This week’s parshah, Parshat Yitro, is named after Moshe’s father-in-law, the priest of Midian, Yitro. In this parshah, Yitro says to Moshe, “Listen to my voice, and I will advise you.” Yitro advises Moshe to delegate the adjudication of certain issues brought by the people so that he will not exhaust himself trying to resolve every case. From this passage, we learn our middat hashavua: “Take advice from people whom you trust.”   

Parshat Yitro is usually read around the time of Tu Bishvat, the joyous festival that celebrates the New Year of the Trees. Last week at Heschel, we celebrated Tu Bisvhat by inviting speakers to advise and teach our students about our environment and how we can work to protect and live in harmony with trees, animals, and all of nature. The Hebrew word for ‘tree’ – עץ (etz) – correlates etymologically with the Hebrew word for advice—עיצה (eitzah). We refer to the Torah as “A Tree of Life,” עץ חיים (etz chayyim). It is also eitzah lehayyim – “advice for life.”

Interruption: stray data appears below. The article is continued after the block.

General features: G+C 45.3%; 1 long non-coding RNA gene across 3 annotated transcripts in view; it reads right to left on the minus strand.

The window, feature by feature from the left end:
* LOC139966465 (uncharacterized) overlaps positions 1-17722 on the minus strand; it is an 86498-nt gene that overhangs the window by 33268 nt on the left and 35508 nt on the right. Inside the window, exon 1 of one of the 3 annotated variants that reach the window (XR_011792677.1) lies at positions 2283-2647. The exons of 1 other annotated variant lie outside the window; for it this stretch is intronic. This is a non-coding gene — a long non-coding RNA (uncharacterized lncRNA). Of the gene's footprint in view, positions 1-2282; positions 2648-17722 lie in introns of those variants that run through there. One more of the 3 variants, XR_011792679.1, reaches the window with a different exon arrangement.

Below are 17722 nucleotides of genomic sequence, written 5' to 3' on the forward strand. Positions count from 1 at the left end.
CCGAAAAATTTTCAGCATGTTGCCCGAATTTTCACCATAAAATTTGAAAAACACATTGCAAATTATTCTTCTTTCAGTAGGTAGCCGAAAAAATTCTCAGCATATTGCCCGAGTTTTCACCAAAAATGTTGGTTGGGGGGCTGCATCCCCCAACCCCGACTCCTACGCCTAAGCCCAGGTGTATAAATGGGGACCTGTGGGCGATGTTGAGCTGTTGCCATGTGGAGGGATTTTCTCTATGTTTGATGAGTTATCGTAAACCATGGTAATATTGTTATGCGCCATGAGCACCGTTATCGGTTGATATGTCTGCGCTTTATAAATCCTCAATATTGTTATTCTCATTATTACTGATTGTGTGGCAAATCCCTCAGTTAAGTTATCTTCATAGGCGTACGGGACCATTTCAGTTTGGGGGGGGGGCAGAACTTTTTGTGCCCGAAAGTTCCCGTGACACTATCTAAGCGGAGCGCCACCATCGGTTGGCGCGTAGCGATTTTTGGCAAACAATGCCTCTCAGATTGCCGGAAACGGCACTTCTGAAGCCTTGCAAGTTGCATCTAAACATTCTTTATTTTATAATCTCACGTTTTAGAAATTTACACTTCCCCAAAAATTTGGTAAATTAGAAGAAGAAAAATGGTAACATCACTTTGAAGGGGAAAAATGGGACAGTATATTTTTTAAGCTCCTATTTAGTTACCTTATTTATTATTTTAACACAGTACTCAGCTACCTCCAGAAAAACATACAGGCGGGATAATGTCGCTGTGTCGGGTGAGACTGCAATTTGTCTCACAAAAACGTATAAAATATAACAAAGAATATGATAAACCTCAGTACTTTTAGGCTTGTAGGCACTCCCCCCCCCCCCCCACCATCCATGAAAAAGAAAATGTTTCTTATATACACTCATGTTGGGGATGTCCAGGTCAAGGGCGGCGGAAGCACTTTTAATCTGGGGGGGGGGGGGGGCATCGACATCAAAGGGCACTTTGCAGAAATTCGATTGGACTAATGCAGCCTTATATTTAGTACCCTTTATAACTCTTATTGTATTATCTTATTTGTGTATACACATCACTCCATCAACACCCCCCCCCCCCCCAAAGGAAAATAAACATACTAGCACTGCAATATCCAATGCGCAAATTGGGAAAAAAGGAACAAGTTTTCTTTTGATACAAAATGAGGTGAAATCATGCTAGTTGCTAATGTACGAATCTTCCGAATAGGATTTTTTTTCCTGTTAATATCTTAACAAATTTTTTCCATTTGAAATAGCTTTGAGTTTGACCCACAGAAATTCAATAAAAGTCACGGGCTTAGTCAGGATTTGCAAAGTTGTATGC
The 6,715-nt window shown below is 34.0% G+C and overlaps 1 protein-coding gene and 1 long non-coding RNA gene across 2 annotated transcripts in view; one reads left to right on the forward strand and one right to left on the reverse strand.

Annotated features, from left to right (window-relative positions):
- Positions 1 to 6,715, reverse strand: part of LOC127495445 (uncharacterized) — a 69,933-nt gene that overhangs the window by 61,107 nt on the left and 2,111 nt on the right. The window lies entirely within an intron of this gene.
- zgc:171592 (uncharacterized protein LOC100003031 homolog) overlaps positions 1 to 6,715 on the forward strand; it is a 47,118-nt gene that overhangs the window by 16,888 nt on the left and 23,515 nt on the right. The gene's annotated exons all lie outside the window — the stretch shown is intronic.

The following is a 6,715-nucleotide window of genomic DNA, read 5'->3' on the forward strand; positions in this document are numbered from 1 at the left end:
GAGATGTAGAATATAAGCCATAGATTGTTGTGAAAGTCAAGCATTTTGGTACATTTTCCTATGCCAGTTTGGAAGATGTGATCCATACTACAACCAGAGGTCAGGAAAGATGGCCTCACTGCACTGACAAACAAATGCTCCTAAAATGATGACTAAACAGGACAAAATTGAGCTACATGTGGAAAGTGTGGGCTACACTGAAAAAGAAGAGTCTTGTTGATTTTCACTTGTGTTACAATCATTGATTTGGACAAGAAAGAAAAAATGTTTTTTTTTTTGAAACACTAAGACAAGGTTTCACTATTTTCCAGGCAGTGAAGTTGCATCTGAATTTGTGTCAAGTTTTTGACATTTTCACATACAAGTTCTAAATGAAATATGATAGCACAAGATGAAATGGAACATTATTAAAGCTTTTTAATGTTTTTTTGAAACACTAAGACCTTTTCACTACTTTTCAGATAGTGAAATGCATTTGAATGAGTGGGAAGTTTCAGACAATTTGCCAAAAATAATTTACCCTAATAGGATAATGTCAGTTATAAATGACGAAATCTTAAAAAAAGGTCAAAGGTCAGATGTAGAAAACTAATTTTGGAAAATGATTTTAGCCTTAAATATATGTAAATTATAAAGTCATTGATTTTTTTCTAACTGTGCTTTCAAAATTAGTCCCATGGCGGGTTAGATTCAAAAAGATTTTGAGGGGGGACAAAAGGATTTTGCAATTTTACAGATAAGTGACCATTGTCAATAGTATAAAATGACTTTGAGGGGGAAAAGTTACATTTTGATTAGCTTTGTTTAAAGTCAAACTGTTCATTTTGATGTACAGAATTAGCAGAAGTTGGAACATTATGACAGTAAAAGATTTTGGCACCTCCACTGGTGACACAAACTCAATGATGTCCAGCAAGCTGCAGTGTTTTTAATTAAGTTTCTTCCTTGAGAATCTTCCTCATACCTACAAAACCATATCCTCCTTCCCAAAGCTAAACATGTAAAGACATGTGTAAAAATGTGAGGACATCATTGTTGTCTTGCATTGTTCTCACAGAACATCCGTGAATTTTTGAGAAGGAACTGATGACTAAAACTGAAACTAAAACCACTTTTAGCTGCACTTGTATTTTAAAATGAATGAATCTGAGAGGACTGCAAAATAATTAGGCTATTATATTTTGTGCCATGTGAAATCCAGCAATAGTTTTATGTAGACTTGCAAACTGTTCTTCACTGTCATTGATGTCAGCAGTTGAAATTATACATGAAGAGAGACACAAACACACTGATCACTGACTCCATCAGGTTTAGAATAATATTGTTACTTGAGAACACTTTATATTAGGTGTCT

Parshat Yitro also contains one of the most important passages of the Torah – Aseret Hadibrot, usually translated as “The Ten Commandments.” A more direct translation would be “The Ten Sayings,” which we can understand to mean the ten essential teachings of the Torah. Moshe listened to the voice of Yitro and trusted his advice; we listen to God’s voice expressed through the “Ten Sayings” that advise us on the most important matters of how to live our lives well. 

This Shabbat, in the spirit of Parshat Yitro and the recently celebrated Tu Bishvat, let us attune our ears to advice we can receive from the Torah, from the natural world, and from all others—our parents, our children, and our teachers, whom we trust. 

Shabbat Shalom, 

Moreh Greg 

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